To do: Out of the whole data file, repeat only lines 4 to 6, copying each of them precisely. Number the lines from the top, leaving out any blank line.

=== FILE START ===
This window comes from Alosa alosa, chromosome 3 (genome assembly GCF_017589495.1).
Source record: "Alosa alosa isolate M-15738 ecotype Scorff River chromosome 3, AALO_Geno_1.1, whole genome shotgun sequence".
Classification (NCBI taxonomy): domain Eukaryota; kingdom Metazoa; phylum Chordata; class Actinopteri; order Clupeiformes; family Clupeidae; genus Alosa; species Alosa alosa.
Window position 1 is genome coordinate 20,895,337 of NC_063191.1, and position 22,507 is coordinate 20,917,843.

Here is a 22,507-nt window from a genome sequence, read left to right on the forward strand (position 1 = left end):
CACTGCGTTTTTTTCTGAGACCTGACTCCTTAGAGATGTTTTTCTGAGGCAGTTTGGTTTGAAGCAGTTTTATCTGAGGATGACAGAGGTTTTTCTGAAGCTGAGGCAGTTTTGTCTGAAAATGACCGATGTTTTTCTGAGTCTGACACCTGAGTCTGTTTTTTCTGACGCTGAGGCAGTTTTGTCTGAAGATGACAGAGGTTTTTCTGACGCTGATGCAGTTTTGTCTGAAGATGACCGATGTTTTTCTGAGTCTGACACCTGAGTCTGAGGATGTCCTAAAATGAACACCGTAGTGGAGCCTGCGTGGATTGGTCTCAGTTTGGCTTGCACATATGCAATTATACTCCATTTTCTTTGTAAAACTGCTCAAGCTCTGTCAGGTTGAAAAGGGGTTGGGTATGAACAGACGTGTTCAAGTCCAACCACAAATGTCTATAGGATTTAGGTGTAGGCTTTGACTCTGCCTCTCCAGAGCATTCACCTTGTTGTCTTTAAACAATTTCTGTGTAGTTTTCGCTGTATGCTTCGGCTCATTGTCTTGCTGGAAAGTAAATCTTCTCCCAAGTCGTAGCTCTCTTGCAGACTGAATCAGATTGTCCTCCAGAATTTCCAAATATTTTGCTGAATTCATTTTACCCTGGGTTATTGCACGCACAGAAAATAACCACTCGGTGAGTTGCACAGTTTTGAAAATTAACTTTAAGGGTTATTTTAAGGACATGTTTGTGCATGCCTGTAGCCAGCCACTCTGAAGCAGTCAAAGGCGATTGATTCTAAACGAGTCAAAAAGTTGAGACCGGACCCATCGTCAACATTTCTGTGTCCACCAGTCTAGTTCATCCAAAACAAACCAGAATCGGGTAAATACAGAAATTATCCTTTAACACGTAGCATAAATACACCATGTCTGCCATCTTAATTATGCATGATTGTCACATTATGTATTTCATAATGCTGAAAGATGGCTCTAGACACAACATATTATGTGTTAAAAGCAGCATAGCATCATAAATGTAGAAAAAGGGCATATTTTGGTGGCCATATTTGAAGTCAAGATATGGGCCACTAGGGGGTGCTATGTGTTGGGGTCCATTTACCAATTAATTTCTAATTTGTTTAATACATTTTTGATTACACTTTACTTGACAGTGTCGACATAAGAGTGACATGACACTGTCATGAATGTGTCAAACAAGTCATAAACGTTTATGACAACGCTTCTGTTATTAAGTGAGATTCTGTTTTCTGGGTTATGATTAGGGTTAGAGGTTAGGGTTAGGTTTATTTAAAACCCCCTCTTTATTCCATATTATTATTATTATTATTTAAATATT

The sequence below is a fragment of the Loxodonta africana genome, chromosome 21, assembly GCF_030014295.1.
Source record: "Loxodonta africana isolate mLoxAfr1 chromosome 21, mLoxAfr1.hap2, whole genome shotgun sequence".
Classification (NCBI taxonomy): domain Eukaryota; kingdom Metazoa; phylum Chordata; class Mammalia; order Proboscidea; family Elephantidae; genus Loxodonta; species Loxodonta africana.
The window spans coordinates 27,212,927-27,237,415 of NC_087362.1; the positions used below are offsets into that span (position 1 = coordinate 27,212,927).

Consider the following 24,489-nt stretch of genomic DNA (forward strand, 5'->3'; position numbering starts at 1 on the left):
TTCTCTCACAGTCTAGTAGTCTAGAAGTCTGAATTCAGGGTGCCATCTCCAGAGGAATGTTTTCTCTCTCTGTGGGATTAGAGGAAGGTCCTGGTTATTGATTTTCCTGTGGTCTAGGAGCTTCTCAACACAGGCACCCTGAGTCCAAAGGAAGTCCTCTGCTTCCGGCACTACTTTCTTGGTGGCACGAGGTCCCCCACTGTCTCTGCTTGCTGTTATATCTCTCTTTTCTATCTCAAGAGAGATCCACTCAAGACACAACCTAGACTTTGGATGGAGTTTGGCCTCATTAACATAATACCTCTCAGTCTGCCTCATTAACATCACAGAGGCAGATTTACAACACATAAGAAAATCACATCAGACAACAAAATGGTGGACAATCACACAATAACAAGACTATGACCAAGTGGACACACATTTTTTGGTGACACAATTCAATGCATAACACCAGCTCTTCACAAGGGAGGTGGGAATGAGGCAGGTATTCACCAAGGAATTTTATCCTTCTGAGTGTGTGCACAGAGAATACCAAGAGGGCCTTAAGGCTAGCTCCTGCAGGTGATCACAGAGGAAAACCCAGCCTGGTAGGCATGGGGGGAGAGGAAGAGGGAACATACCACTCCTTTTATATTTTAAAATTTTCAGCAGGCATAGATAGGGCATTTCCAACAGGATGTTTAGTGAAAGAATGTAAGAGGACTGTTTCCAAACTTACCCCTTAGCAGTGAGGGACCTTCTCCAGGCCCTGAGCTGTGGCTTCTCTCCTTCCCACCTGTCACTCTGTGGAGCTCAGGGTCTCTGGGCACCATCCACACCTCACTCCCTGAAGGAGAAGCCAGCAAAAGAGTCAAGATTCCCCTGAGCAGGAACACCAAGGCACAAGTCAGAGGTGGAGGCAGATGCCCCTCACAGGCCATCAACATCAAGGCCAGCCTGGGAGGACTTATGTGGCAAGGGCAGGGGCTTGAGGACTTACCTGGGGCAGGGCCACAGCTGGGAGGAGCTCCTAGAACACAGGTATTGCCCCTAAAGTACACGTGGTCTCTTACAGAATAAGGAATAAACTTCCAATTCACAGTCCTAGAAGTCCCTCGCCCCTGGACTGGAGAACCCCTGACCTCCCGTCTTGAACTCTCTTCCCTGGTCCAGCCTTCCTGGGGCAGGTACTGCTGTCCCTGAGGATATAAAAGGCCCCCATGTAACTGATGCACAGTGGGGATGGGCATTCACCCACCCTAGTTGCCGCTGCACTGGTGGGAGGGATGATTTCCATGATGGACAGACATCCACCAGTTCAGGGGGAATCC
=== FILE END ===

Window position 1 is genome coordinate 20,895,337 of NC_063191.1, and position 22,507 is coordinate 20,917,843.

Here is a 22,507-nt window from a genome sequence, read left to right on the forward strand (position 1 = left end):
CACTGCGTTTTTTTCTGAGACCTGACTCCTTAGAGATGTTTTTCTGAGGCAGTTTGGTTTGAAGCAGTTTTATCTGAGGATGACAGAGGTTTTTCTGAAGCTGAGGCAGTTTTGTCTGAAAATGACCGATGTTTTTCTGAGTCTGACACCTGAGTCTGTTTTTTCTGACGCTGAGGCAGTTTTGTCTGAAGATGACAGAGGTTTTTCTGACGCTGATGCAGTTTTGTCTGAAGATGACCGATGTTTTTCTGAGTCTGACACCTGAGTCTGAGGATGTCCTAAAATGAACACCGTAGTGGAGCCTGCGTGGATTGGTCTCAGTTTGGCTTGCACATATGCAATTATACTCCATTTTCTTTGTAAAACTGCTCAAGCTCTGTCAGGTTGAAAAGGGGTTGGGTATGAACAGACGTGTTCAAGTCCAACCACAAATGTCTATAGGATTTAGGTGTAGGCTTTGACTCTGCCTCTCCAGAGCATTCACCTTGTTGTCTTTAAACAATTTCTGTGTAGTTTTCGCTGTATGCTTCGGCTCATTGTCTTGCTGGAAAGTAAATCTTCTCCCAAGTCGTAGCTCTCTTGCAGACTGAATCAGATTGTCCTCCAGAATTTCCAAATATTTTGCTGAATTCATTTTACCCTGGGTTATTGCACGCACAGAAAATAACCACTCGGTGAGTTGCACAGTTTTGAAAATTAACTTTAAGGGTTATTTTAAGGACATGTTTGTGCATGCCTGTAGCCAGCCACTCTGAAGCAGTCAAAGGCGATTGATTCTAAACGAGTCAAAAAGTTGAGACCGGACCCATCGTCAACATTTCTGTGTCCACCAGTCTAGTTCATCCAAAACAAACCAGAATCGGGTAAATACAGAAATTATCCTTTAACACGTAGCATAAATACACCATGTCTGCCATCTTAATTATGCATGATTGTCACATTATGTATTTCATAATGCTGAAAGATGGCTCTAGACACAACATATTATGTGTTAAAAGCAGCATAGCATCATAAATGTAGAAAAAGGGCATATTTTGGTGGCCATATTTGAAGTCAAGATATGGGCCACTAGGGGGTGCTATGTGTTGGGGTCCATTTACCAATTAATTTCTAATTTGTTTAATACATTTTTGATTACACTTTACTTGACAGTGTCGACATAAGAGTGACATGACACTGTCATGAATGTGTCAAACAAGTCATAAACGTTTATGACAACGCTTCTGTTATTAAGTGAGATTCTGTTTTCTGGGTTATGATTAGGGTTAGAGGTTAGGGTTAGGTTTATTTAAAACCCCCTCTTTATTCCATATTATTATTATTATTATTTAAATATT